Vienna Elementary, one of Fairfax County’s oldest public schools, to throw 150th birthday bash

When Vienna Elementary School celebrates its 150th anniversary next month, the occasion will double as a milestone for the entire Fairfax County Public Schools system.

Opened in 1923, the 74,904-square-foot home of the Vikings at 128 Center Street South is the oldest continuously operating public school building in the county, though the school as an institution can trace its origins back to the founding of FCPS in 1870.

“Vienna was one of the first three or four schools that began FCPS,” Vienna Elementary principal John Carmichael said. “So, while we’re celebrating Vienna’s birthday, it’s really Fairfax County Public Schools’ birthday as well.”

Vienna Elementary School will commemorate its sesquicentennial by hosting a birthday party on May 19 to excite the 381 students who currently fill its halls, complete with cake, games, music and food from Vienna Inn.

Carmichael and other school administrators have been planning for the celebration for about a year now. Around Thanksgiving, they brought current and former parents of students into the fold by convening a committee to help organize and promote the event.

While there will be speeches reflecting on the school’s history, including recognition of its segregated beginnings, the organizers want to keep the proceedings fun and engaging for all students, from kindergarteners to sixth graders, Carmichael told FFXnow.

Aside from the president of the school’s student council association, a sixth-grader who will comment on her time at the school, kids will be able to savor the treats and games free of any obligations.

“We want the students to be able to enjoy and, just as they would in a birthday, get to play games, activities, have cake and eat food,” he said, noting that some students have asked if he remembers what it was like when the school first opened.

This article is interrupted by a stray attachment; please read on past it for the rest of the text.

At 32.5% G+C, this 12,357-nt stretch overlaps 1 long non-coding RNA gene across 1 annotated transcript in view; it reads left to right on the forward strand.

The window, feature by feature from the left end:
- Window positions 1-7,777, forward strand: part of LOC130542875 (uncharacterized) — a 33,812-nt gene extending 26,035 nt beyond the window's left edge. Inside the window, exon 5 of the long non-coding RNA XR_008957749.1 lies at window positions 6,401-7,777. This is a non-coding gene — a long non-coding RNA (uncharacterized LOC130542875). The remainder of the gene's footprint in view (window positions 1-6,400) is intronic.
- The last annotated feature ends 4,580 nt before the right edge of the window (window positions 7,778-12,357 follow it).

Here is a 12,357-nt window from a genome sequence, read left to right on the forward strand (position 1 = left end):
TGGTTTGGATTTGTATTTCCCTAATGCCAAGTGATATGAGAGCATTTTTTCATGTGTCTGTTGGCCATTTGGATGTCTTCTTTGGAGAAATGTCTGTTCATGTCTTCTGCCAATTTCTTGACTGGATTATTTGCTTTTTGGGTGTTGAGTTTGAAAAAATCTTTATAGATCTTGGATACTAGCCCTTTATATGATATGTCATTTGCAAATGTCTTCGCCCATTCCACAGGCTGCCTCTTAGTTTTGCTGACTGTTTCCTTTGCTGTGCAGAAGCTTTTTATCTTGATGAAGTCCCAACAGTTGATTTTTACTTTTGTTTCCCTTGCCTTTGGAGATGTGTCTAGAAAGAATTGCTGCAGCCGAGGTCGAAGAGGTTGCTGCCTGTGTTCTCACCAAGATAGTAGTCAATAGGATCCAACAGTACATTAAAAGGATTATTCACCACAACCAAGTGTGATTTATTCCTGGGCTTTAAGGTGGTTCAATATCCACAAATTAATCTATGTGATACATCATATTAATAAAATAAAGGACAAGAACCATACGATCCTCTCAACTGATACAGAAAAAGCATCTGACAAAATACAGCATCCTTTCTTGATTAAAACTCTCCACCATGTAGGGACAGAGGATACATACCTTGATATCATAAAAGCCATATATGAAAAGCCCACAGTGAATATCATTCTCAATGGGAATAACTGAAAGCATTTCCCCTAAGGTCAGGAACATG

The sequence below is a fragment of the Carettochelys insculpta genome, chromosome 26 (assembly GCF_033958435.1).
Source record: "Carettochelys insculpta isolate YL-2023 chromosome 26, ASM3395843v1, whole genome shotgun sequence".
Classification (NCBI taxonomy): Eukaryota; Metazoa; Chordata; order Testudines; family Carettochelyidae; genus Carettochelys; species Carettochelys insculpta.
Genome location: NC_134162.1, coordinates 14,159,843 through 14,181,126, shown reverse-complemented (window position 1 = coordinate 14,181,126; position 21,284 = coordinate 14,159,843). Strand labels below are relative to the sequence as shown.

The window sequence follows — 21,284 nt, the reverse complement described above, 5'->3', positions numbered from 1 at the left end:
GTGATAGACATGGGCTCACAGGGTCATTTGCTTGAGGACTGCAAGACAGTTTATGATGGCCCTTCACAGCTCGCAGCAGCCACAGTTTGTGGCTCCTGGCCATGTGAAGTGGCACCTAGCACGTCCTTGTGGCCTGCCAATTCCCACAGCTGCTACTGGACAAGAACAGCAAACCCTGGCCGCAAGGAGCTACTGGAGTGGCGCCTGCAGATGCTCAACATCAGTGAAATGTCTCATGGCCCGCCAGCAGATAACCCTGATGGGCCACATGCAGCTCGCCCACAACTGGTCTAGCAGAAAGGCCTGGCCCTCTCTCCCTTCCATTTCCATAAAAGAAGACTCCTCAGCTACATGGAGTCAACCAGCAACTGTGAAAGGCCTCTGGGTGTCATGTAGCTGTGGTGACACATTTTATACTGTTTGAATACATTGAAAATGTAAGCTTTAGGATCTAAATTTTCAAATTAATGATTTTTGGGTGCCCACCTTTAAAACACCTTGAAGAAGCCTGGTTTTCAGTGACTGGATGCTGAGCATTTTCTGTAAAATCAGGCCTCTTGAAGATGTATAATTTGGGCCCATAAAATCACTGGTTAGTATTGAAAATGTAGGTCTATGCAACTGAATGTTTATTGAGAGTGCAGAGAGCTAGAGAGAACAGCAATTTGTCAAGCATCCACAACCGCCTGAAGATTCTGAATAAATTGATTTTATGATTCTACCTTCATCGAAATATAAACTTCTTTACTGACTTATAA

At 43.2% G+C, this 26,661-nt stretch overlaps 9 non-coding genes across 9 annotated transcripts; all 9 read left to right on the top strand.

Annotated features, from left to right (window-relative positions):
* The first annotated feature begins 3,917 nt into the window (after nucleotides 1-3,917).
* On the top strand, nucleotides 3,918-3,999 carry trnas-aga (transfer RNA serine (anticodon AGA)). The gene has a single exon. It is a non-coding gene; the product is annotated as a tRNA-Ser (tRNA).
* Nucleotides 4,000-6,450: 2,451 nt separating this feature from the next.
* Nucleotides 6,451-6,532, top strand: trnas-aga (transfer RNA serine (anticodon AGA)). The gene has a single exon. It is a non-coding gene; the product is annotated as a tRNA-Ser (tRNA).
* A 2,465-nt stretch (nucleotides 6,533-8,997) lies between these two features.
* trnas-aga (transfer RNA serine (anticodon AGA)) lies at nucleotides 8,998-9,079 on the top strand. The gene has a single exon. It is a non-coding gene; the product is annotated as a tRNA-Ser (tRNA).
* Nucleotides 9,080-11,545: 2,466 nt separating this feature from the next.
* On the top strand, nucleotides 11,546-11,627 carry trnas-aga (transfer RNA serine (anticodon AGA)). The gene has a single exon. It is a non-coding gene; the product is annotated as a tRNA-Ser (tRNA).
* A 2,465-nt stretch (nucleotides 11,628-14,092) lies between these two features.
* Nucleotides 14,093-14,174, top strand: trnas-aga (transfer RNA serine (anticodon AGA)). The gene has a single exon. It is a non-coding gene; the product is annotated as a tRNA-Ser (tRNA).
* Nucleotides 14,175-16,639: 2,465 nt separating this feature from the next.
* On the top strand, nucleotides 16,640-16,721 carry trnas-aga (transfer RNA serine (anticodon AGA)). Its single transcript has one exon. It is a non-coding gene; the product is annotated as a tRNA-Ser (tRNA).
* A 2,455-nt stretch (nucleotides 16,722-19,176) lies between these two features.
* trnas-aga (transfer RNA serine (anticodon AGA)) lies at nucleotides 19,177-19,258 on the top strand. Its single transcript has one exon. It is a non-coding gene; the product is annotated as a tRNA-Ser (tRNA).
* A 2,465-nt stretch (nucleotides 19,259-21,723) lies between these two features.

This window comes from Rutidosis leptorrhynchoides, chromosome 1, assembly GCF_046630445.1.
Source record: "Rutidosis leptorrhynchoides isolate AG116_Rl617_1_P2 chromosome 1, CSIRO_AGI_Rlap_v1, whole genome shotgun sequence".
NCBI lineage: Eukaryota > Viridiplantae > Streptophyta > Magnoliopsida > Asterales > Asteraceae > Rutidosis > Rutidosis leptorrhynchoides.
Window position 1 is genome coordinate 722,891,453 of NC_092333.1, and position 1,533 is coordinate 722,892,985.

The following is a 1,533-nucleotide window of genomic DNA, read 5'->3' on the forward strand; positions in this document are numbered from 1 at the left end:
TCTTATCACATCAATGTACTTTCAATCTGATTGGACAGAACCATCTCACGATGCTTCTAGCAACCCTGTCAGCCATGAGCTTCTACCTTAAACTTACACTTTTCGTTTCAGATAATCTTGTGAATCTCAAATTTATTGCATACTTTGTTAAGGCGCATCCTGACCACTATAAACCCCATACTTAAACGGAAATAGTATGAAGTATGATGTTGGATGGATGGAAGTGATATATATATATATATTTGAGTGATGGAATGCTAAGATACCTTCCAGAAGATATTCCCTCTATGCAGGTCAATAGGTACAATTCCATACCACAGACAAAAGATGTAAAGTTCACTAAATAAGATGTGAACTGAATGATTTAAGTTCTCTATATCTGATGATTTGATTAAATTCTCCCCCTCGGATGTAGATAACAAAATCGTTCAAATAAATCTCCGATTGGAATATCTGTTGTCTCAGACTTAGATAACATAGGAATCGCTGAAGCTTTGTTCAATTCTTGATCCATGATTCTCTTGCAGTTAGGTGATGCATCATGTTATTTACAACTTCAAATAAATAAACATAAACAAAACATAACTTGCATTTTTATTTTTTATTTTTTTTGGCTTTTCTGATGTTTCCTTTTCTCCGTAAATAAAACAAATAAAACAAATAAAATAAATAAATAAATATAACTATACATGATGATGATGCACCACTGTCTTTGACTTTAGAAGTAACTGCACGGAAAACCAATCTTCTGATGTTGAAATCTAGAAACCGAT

Though he does “have the white hair,” he quipped, Carmichael’s memories don’t stretch back quite that far.

Vienna Elementary cites 1872 as its founding year, since that’s when the original school building on its current site opened. However, that location was preceded by one on Park Street between Church Street and Maple Avenue that was established for white students only in 1870 after Virginia passed the Public Free Schools Act.

“Two segregated schools operated in Vienna during those early years,” Jeff Clark, an FCPS spokesperson and unofficial resident historian, said. “The Vienna ‘Colored’ School, as it was called in historic records, for Black children, operated out of a church on Lawyers Road until a one-room schoolhouse was constructed in the 1890s.”

The “colored” school later became Louise Archer Elementary School, whose first principal will soon be honored with a historical marker.

The existing Vienna Elementary School building was the fourth one on the Center Street site. Preceded by a four-room school that burned down in 1919, the facility was built in 1922 and consisted of eight classrooms and an auditorium before expanding with subsequent additions and renovations — most recently in 2010, per the FCPS capital improvement program.

The school remained segregated until 1965, when FCPS finally integrated schools system-wide.

Carmichael says he plans to acknowledge that history in his opening remarks at next month’s celebration. Other attendees will include Superintendent Dr. Michelle Reid, Providence District School Board Representative Karl Frisch, and Hunter Mill District Supervisor Walter Alcorn.

A Facebook page has been set up so people can RSVP to the event. Anyone who attended Vienna Elementary or is otherwise connected to the school is welcome to stop by, Carmichael says.

“We’re trying to just bring anybody that may have gone to the school in the past,” he said. “If they’re able to come, they’re more than welcome to join, because at the end of the day, a school is really just a family. It’s a community.”

Photo via Google Maps

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